The nationwide worker shortage that held down U.S. job growth last month boils down to this: Many workers are seeing their wages and savings swell but they have fewer places to spend that extra cash.
Businesses that can’t find enough workers are pushing their existing staffers harder, converting part-time employees to full time and asking full-time workers to put in lots of overtime. That’s providing more income to Americans who have already socked way three rounds of government stimulus checks totaling $3,200 since the COVID-19 pandemic began more than a year ago.
In other words, workers who hunkered down at home the past year and built up savings, are itching to boost their spending as the economy reopens fully this spring and summer.
But companies that can’t find employees are churning out fewer products and services. They’re setting aside restaurant tables that can’t be served and hotel rooms that can’t be cleaned. They’re cranking out fewer cars, appliances and floral bouquets for special events. The labor shortages, combined with lingering supply-chain bottlenecks, means the economy, while poised to grow briskly this year, isn’t firing on all cylinders.
“If it turns out that if you cannot meet demand….the economy cannot grow as rapidly as people had anticipated,” says Bernard Baumohl, chief global economist at the Economic Outlook Group.
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Limiting number of hotel rooms
Neema Hospitality, which owns 12 hotel franchises in Maryland, Pennsylvania and West Virginia, has seen sales and occupancy reach 75% of its pre-pandemic mark. Company President Sandeep Thakrar wants to add about 50 housekeepers, front desk clerks and other employees to a workforce of about 150 but receives about four applications for job openings that used to draw 20. The low number comes despite a 10% hike in starting pay.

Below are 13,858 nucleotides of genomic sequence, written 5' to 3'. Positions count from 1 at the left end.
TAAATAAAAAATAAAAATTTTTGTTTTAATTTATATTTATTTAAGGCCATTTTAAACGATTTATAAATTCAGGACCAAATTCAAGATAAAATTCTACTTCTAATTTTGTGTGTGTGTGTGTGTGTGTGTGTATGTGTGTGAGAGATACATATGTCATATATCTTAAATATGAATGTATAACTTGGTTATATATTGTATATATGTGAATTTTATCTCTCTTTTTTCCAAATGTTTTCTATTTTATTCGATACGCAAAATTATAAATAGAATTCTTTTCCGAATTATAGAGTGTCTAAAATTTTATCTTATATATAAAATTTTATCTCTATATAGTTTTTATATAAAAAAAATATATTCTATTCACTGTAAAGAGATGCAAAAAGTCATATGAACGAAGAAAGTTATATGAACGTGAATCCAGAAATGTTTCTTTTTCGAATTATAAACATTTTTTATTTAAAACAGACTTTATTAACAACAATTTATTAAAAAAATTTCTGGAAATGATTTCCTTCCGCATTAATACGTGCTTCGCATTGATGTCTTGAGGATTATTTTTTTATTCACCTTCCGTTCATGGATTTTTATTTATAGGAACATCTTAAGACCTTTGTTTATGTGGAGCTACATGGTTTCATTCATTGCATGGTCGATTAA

To cope, Thakrar has hired residential and commercial cleaning services that cost triple his usual labor expenses. About 20% of his employees also log five hours a week in overtime. Still, Thakrar has had to take 10% of the rooms at a hotel off the market several times this spring because they couldn’t be cleaned. He recently shut down a third of a 90-room hotel in Pittsburgh.
“We’ve never done that,” he said. “We make money when we sell the rooms.”
He worries such measures will become more common as the busy spring and summer season heats up.
A smaller economy, higher inflation
Baumohl, of the Economic Outlook Group, expects the economy to grow at a robust 8.7% annual rate in the current quarter but he says the worker shortages and delivery disruptions pose risks to that forecast. The dynamic of too many dollars chasing too few goods and services – along with…
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